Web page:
A week later, after making sure that the land was clear, the artist took all the fragmented mine shells and he had to build this sculpture without really sculpting anything, just putting the pieces together. You can’t modify its shape because of the heat it was exposed to. A very brutalist approach! I started working with that as a reference and after a few steps, it ended up looking like this…
(See full design here)
I tend to apply the same line of thinking when I’m making music. Sometimes a visual makes sense to me sonically as well.
If you could choose one place, anywhere in the world, to turn into your private concert venue for one night only; where would that be and why?
I think it would make more sense for me to choose something in Lebanon. One of them would be the Egg in downtown. The Saint Hoax exhibition took place there a few months ago, the location is breathtaking.
There’s a new wave of music that’s being produced locally with a shared element: an ‘oriental touch’. What are your thoughts on this phenomenon and would you consider yourself to be riding the same wave?
I think it’s very important for us to embrace our roots. That’s what people look for, specially abroad. A lot of local artists understood that and are doing it but I think, in my point of view, it’s a very delicate process; it’s so easy to end up getting the cheese in the trap. I tried to ride that wave more than 2 years ago, it was my first year touring and when I was playing the edits I made, it worked really well. People were very responsive to it so I thought “hey, this is what I have to do; this is the direction I have to take.”
How do you integrate your intellectualism and your life views into your music?
It depends on what I’m reading about, what I’m studying, what I’m inspired by… Lately it’s been mainly Jazz. A lot of funky jazz artists are inspiring my track selection lately. The Tutu (album) by Miles Davis has been a great inspiration these past few months. Marcus Miller is my favorite bass player at the moment. If we take a look at each of my projects, I can tell you what was the intellectual inspiration for it. It’s always something different… sometimes it’s music, sometimes it’s a picture, a certain notion with a strong message…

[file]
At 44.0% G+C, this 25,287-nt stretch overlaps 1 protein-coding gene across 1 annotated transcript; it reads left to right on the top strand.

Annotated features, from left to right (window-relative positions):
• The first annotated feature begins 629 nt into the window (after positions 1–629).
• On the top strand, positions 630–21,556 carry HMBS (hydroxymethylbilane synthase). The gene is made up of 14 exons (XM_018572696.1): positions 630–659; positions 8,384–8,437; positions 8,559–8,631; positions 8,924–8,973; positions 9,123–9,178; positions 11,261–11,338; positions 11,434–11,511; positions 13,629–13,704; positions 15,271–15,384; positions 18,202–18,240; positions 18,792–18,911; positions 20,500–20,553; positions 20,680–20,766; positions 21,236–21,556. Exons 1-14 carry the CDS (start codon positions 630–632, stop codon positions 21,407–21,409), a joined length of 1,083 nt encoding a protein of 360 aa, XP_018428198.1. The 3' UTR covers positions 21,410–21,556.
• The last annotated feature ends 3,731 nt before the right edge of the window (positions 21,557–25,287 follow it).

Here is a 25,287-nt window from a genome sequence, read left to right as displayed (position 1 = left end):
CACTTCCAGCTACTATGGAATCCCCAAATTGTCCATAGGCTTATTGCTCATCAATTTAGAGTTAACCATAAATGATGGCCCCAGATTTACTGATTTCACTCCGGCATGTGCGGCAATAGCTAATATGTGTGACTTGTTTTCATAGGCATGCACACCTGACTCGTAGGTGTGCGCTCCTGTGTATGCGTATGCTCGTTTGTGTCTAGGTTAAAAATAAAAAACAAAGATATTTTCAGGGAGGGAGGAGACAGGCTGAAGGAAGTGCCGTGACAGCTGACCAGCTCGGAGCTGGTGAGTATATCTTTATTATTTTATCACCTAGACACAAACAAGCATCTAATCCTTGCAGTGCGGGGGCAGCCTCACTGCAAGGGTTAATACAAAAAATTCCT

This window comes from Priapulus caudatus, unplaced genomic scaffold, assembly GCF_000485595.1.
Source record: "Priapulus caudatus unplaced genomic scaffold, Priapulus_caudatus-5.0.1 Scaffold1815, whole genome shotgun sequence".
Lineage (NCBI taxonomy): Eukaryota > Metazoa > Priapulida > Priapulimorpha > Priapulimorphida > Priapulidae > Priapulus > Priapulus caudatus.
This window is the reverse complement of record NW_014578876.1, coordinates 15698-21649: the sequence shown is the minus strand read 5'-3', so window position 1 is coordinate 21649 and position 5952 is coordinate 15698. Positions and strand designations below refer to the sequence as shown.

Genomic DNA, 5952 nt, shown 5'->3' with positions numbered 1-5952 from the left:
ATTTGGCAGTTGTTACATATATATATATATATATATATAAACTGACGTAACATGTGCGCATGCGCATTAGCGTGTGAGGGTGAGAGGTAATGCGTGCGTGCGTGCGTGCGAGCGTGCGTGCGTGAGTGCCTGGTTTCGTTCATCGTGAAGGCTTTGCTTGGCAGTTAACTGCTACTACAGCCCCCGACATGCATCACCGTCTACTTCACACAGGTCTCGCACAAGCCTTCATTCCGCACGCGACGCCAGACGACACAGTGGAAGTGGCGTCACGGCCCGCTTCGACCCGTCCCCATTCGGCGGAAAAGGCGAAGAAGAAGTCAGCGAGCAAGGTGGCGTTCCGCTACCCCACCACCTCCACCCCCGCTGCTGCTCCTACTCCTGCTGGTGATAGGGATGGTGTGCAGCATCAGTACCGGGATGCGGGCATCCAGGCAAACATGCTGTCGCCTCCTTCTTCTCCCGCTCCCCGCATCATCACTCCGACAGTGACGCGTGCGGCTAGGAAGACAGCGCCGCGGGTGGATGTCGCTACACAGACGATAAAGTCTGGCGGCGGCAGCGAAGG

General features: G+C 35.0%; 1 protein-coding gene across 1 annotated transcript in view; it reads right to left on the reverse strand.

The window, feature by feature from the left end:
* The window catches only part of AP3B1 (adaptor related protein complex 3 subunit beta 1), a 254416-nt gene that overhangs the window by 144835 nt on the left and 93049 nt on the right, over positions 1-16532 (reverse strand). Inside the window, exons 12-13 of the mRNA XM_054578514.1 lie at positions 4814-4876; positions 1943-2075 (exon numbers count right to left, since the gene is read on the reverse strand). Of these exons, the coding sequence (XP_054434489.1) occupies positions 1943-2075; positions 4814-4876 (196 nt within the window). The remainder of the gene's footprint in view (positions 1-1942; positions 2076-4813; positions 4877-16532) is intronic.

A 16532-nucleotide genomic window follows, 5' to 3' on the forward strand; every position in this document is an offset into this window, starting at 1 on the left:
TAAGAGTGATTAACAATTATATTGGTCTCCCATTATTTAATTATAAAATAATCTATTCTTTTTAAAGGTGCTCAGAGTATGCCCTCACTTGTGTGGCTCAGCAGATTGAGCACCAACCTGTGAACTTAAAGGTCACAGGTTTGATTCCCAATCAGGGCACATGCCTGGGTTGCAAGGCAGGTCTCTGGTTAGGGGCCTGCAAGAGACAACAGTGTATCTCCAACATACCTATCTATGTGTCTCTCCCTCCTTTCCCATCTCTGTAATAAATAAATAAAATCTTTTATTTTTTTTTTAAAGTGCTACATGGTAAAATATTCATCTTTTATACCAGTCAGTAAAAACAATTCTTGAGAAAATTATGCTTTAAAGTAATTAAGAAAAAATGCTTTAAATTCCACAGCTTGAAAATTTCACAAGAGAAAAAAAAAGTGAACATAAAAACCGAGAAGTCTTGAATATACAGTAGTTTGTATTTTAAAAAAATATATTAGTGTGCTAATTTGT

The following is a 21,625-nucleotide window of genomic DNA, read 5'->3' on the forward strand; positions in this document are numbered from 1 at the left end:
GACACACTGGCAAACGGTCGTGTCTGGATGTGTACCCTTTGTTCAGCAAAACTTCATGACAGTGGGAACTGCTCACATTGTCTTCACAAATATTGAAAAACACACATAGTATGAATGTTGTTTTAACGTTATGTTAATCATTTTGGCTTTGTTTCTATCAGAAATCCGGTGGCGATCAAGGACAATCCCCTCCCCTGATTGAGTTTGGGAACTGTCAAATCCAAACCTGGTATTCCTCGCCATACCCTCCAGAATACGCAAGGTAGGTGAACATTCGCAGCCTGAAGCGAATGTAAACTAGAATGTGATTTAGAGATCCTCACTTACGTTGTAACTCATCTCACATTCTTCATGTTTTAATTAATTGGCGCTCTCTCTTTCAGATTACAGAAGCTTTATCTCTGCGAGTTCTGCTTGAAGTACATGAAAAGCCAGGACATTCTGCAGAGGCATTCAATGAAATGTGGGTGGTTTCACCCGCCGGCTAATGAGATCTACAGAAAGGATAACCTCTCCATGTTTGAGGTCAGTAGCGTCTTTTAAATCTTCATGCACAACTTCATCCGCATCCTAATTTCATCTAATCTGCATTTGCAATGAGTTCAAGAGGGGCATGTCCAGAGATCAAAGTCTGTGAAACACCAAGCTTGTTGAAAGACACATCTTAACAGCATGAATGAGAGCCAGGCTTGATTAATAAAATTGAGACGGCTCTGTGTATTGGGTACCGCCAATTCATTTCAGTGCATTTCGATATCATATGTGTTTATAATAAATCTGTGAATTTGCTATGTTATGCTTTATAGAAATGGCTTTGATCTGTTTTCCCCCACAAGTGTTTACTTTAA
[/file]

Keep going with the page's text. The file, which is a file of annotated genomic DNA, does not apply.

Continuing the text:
For example, Particule came along back when I started studying minimalism at school. I was applying the same principles to the arrangement of the track.
What are some non-electronic albums that have shaped your sound?
Oh wow. Okay so this year’s influence would be Tutu by Miles Davis, as I mentioned before. Black Messiah by D’Angelo is one of my all time favorites, Move On Up by Curtis Mayfield…
There are new aspects of music that I see differently on these trips; it’s some sort of zoom out
Your line of work barely allows you to have any free time. What are some of the hobbies you have for your down time?
(laughs) There’s no downtime. The thing is that I’m not looking at what I’m doing as a regular job. People keep asking me how do I keep up and how do I relax if I don’t have any free time… Well, I’m making music, performing… not too shabby.
Architecture wise, it’s the same feeling. I never wake up and say “Oh f***, it’s Monday”. If I have some time for myself, I watch movies and series. One of my favorite shows this year is The Man in the High Castle; I think it’s brilliant how they modernized both worlds (Scenario where Axis won WW2). I love Black Mirror, I think that near-future scenario is awesome. As for movies, I love sci-fi. My favorite this year was Ready Player One…
Series & movies play a big role in keeping my inspirations fresh.
Your journey is growing and you are touring a lot more around the globe. How is that experience feeding back into your music and style?
Playing music to completely different crowds, with a different culture… it’s just amazing. My last trip was 2 weeks ago, I went to Thessaloniki in Greece. I’ve been there 3 times already but this time I got 2 other bookings as well in nearby villages. I learn a lot on these trips cause it’s more challenging: it’s a crowd you don’t know, they react to tracks differently, my set shapes up differently… There are new aspects of music that I see differently on these trips; it’s some sort of zoom out, specially in parties when the energy in the room is intense, the feedback from the crowd is just blunt…